“... a very worthy and stimulating contribution to an overlooked subject: the dual and intersecting politics of Germany and international criminal justice, a subject that is sure to appeal to graduate and undergraduate students of the politics of law, and to gain more attention in the coming years as the UN considers expanding its permanent membership to include Germany.” –  Steven C. Roach, Politics Studies Review, Volume 11, Number 3

“What is of importance to Nigeria and Africa is the historiographic function of the ICC revealed by Steinke.” –  Osuolale Alalade, PM News Nigeria

“The narration of the genesis of the Internationl Criminal Court is nicely comprehensible especially through the interviews which the author has made with scholars of international law such as Ambos, Tomuschat, Kress and Zimmerman, and also with actors in Rome and The Hague such as Kaul, Wilkitzki and Brammertz.” –  Otto Böhm, Nuremberg Centre for Human Rights Website

“...fluently written and enthralling to read.” –  Prof. Thomas Vormbaum, Zeitschrift Integrativer Europaischer Rechtsgeschichte

“This concise and extraordinarily dense investigation is a masterpiece. Steinke reports on and analyses a central chapter of German and European foreign policy after the end of the Cold War, in a manner that is both true to detail and strong in its arguments. This exploration tells us something about German foreign policy and politics of memory, about the relationship between law and politics in international relations, about the politics of international law between power and justice. And all this is fitted into 150 pages.” –  Alexandra Kemmerer, European Journal of International Law, Volume 23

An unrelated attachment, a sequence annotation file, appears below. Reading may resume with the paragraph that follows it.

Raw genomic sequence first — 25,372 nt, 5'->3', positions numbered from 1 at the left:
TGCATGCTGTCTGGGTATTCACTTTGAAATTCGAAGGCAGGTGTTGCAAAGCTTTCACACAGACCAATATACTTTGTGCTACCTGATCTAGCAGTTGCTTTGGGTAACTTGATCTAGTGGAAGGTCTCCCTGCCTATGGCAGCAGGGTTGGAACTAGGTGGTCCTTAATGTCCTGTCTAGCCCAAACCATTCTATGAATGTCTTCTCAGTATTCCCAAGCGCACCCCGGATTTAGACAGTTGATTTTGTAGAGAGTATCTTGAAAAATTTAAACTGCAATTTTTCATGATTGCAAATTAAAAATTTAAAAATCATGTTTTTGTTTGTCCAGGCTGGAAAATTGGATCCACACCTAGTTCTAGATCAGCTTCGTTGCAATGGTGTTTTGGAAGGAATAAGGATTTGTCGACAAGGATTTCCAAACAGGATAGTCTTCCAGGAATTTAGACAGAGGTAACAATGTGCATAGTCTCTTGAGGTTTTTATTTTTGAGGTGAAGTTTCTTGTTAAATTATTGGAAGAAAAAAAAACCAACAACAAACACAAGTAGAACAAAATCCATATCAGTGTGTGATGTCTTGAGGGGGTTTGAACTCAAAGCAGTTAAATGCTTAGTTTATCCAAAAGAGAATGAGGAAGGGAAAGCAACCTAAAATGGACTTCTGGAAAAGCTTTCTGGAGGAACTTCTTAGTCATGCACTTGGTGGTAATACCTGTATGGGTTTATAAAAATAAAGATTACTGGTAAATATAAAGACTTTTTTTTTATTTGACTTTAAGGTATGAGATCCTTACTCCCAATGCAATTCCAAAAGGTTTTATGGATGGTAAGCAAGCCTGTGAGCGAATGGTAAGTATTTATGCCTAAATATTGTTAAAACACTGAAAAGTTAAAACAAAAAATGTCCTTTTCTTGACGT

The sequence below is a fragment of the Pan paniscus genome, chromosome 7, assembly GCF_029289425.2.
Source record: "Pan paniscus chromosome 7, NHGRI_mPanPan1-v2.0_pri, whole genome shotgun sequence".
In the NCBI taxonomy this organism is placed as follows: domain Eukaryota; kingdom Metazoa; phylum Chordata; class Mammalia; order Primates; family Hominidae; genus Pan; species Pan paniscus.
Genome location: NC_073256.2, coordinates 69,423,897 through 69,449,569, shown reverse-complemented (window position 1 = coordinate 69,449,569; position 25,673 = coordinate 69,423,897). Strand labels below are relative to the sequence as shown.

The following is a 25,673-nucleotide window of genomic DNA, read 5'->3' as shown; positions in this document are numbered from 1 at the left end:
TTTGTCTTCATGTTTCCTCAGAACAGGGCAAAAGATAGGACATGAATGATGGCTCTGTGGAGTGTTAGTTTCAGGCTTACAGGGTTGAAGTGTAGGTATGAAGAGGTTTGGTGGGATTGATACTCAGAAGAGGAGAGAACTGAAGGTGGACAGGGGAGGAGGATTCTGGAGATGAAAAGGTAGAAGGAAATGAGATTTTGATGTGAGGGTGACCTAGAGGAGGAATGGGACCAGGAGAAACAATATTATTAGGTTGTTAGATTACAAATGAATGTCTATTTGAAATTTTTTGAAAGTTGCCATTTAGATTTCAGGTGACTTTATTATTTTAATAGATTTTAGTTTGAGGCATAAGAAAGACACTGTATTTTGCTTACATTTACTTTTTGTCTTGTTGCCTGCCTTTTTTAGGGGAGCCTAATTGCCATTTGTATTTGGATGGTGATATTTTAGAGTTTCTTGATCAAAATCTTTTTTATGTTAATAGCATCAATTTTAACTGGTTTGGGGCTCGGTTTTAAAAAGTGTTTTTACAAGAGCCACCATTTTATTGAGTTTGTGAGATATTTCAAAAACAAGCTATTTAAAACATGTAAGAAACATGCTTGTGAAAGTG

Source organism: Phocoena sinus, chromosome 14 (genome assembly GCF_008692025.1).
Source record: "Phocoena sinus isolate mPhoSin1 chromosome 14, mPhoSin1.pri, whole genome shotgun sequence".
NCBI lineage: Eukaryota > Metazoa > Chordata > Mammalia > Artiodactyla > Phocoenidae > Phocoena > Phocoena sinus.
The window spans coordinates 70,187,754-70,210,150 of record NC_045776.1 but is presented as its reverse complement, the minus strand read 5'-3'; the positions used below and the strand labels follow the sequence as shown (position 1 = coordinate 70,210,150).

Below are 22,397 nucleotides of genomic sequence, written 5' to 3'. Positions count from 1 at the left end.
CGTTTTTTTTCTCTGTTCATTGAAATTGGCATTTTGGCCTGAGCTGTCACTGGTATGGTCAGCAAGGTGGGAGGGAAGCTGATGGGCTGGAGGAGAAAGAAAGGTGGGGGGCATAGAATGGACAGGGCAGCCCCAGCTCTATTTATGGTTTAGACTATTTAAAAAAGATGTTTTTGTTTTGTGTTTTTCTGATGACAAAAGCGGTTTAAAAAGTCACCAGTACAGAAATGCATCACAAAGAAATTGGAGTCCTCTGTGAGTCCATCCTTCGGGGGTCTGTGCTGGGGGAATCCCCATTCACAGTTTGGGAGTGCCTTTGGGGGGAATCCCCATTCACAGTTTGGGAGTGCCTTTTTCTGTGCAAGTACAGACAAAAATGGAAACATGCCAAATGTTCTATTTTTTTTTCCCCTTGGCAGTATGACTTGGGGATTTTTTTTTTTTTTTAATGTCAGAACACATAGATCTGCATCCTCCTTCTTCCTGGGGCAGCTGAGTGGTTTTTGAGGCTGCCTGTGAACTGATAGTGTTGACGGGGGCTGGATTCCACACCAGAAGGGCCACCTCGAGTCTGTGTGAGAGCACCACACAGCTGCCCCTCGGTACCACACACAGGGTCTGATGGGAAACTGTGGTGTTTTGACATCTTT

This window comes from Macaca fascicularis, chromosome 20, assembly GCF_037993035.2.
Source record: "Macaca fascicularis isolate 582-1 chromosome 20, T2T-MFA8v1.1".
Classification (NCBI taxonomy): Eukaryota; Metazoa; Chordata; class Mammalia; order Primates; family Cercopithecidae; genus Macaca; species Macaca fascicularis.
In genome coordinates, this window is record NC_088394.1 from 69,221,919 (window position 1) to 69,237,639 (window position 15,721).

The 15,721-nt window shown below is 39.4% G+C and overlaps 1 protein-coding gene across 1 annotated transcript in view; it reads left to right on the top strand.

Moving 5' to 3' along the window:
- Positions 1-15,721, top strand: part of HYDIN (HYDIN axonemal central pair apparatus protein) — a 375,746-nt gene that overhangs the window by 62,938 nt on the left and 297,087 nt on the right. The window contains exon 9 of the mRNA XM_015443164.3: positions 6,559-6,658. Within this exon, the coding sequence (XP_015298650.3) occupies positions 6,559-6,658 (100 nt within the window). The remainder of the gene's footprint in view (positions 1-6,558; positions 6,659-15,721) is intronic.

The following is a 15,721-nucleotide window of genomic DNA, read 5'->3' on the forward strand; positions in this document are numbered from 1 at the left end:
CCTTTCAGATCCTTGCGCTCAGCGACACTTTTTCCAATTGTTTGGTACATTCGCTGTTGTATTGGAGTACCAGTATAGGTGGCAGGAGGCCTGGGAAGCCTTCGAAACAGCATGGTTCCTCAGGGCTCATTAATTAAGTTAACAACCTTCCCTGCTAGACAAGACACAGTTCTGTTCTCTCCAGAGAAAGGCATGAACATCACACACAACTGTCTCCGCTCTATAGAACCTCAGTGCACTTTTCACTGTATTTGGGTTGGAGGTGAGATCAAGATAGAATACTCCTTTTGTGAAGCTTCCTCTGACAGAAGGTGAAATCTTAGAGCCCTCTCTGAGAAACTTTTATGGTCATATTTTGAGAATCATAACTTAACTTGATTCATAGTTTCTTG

“The wealth of diplomatic material used by Steinke makes for riveting insights into the structures of international relationships and the discussions within the German government. (translated from the German original)” –  Vasco Reuss, Einsicht 08 – Bulletin des Fritz-Bauer-Instituts

“...Steinke's work is a significant and important contribution to a literature which remains thin. Importantly, The Politics of International Criminal Justice... is much more than an assessment of Germany's role and contribution to international criminal law. It is an engaging and eloquent exposition on key developments in the politics of international criminal justice.” –  Mark Kersten, Justice in Conflict Blog

“Steinke's book is an excellent analysis of the politics behind Germany's evolving relationship with international criminal justice. The critique of legal debates over Nuremberg in the post-war Federal Republic of Germany contributes to making this sinister episode of German history accessible to an international readership. Most importantly, the study sheds new light on the country's both silent and spectacular u-turn on international criminal justice and offers innovative explanations for Germany's decision to oppose some of their closest allies by supporting an independent ICC.” –  Paul Christoph Bornkamm, Journal of International Criminal Justice, Volume 10, No. 4

“This concise and extraordinarily dense investigation is a masterpiece. Steinke reports and analyses a central chapter of German and European foreign policy after the end of the Cold War, in a manner that is both true to detail and strong in its arguments. This exploration tells us something about German foreign policy and politics of memory, about the relationship between law and politics in international relations, about the politics of international law between power and justice. And all of that is fitted into 150 pages.” –  Alexandra Kemmerer, Frankfurter Allgemeine Zeitung